Katie Quinlan 19.06.04 – 14.08.04 R.I.P
Going into labour at 2.30 pm on Friday the 18th June 2004 was meant to be one of the happiest days of our lives! Spending 11 hours in labour, I finally got to meet my little girl “Katie Christine” at 1.08 am on the 19th June 2004. She weighted 6lbs 14ozs.
It was great, I already had a little boy (Josh) with my partner John and now we had a little girl! My life was good and I couldn’t have been happier! Sadly for us that phase didn’t last too long. Shortly after Katie was born the midwife noticed that there was skin missing from five of Katie’s fingers. They didn’t know what was wrong so our little girl was taken and brought straight up to ICU in the Rotunda Hospital.
I was brought to another ward, and the days that followed felt like a complete blur. I didn’t get to hold Katie as I had done with my previous child and this felt horrible. Before being discharged on the Sunday, three nurses from Crumlin Hospital and St. James Hospital came to see me and John. They explained that they thought Katie had Epidermolysis Bullosa – EB. Although they did try to explain things to us- everything went over my head! I was completely reeling from the whole experience and apart from the five minutes after Katie birth, I hadn’t held my baby girl since.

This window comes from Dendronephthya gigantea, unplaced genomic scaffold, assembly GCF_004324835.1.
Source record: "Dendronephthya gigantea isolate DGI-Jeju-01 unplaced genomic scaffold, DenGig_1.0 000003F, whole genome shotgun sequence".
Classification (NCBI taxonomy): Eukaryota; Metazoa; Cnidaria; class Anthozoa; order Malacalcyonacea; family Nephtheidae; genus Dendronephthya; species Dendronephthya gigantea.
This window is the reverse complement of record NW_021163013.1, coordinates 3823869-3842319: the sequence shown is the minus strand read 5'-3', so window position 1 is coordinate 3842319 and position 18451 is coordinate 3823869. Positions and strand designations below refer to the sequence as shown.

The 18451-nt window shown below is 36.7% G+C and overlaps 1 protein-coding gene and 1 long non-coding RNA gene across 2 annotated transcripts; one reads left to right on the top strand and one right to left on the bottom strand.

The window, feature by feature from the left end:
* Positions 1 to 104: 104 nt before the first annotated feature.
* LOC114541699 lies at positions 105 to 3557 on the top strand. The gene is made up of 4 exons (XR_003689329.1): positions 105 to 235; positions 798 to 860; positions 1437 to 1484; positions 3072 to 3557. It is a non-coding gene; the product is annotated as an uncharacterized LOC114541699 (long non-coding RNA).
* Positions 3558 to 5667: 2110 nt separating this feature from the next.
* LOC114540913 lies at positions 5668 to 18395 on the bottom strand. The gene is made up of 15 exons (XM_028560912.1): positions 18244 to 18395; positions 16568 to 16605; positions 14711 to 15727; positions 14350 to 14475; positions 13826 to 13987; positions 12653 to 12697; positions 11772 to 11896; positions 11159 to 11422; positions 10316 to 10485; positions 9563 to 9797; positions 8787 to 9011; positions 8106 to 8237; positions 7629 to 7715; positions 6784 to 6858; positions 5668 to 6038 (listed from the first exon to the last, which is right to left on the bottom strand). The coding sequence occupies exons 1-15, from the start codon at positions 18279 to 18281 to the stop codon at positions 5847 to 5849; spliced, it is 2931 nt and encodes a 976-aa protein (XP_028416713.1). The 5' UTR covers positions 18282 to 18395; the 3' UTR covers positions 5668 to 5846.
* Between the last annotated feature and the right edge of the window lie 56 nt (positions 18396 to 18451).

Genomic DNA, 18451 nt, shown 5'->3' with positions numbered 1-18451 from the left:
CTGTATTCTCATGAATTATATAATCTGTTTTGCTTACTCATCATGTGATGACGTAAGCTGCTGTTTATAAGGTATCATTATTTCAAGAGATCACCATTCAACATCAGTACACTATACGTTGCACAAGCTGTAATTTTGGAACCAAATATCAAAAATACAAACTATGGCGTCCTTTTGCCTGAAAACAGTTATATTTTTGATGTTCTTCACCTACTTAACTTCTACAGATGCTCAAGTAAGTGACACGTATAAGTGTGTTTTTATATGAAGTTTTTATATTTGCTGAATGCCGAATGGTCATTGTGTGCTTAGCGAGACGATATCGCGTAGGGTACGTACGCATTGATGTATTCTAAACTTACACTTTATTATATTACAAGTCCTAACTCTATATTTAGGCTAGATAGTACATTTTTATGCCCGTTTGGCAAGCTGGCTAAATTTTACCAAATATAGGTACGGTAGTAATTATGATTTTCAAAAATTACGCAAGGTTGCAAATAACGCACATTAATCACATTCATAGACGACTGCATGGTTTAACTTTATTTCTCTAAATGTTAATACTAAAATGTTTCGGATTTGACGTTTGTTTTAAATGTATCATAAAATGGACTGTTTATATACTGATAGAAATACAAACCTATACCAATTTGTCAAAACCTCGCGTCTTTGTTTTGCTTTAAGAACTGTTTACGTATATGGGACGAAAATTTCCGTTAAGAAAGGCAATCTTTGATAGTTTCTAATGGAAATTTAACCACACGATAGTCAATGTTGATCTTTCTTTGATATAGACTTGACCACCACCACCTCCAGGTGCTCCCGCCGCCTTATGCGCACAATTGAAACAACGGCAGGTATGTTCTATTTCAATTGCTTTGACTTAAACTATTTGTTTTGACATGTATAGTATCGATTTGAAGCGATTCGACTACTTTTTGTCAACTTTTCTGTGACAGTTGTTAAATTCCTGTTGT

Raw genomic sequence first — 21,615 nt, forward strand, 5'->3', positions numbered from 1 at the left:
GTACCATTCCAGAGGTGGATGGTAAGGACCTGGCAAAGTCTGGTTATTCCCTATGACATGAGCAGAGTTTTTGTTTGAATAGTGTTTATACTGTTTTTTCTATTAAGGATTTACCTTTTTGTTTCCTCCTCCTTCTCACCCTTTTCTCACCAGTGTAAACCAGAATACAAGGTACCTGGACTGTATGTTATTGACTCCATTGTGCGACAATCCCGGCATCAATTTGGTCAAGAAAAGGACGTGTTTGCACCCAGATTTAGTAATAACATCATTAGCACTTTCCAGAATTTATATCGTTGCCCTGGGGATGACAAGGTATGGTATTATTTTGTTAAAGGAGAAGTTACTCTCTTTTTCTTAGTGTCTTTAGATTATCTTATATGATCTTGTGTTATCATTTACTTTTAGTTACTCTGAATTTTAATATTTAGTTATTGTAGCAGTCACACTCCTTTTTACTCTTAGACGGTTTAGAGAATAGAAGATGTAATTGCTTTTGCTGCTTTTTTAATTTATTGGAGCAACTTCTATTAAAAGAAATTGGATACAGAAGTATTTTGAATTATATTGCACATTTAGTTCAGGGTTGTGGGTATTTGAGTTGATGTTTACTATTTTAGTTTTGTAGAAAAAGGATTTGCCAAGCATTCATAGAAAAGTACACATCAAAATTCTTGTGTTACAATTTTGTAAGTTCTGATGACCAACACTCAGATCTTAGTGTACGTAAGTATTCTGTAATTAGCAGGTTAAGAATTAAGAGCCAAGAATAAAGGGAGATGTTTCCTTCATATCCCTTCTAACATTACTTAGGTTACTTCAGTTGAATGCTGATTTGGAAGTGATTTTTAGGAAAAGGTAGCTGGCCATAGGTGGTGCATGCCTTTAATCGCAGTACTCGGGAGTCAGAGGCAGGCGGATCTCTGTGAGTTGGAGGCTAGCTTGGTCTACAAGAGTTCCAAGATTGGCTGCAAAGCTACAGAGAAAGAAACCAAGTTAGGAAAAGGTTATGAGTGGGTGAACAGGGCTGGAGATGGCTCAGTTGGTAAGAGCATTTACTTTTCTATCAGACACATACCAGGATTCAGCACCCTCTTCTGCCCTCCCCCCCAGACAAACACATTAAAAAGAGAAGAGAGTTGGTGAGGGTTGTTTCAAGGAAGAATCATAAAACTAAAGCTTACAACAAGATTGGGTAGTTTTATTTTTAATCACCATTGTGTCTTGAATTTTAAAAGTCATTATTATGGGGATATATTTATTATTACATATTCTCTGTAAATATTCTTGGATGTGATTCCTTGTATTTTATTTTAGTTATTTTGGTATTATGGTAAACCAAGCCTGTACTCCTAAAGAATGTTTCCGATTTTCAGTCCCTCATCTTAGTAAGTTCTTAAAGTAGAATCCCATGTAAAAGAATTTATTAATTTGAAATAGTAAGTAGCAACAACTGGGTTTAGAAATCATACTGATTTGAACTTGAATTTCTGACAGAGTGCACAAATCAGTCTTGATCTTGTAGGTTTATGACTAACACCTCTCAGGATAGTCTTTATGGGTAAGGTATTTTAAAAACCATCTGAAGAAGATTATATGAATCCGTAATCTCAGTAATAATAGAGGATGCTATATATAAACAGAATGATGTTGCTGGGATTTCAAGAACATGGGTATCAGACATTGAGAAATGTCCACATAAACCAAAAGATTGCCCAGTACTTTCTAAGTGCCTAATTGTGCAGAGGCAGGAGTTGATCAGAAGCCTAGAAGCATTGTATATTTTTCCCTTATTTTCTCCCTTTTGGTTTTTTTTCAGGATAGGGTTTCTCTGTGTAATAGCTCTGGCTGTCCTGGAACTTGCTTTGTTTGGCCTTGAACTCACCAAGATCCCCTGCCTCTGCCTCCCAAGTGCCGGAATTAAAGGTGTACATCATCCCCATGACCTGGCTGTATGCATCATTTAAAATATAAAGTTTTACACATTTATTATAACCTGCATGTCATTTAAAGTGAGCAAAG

On Tuesday 23rd August, 2004, Katie was transferred to the Nazareth ward in Our Lady’s Children’s Hospital, Crumlin. That evening John and I went in to Crumlin for the first time. Sharon Keogh the EB Nurse Specialist was holding Katie and feeding her. I will remember that moment forever, seeing my Katie being held and fed just like any other baby was a beautiful sight. The next few days seem to all run into each other and by the Thursday Katie was blistering more frequently and although she was feeding, she was having problems. She was on morphine a lot of the time now for pain.
Even though I could see that Katie was getting worse, I would go to bed each night and imagine that the next day I would be told that it had cleared up. That somehow the skin had grown back and that the doctors had gotten it wrong. Shortly after a biopsy was taken from Katie and sent off to be tested. I never stopped silently hoping. The staff at the hospital showed me and John how to hold Katie and although it was on a gel mattress at least I was able to hold her. My emotions were all over the place. Having the experience of having a previous child – I felt useless; I couldn’t take her pain away. My own little child and I couldn’t help my little girl!
Simply changing her nappy was difficult as by now her whole body was covered in bandages – all except for her face. This is when the reality of EB began hitting us. The hospital staff advised us to take lots of photos.
When Katie was four weeks old we got the results that confirmed that Katie did have Junctional Epidermolysis Bullosa (JEB) and wouldn’t live past infancy. That was the worst day for me! Knowing she would never get better. Some days I would find it hard to go in to the hospital knowing how powerless I was and knowing how much pain my little girl was in.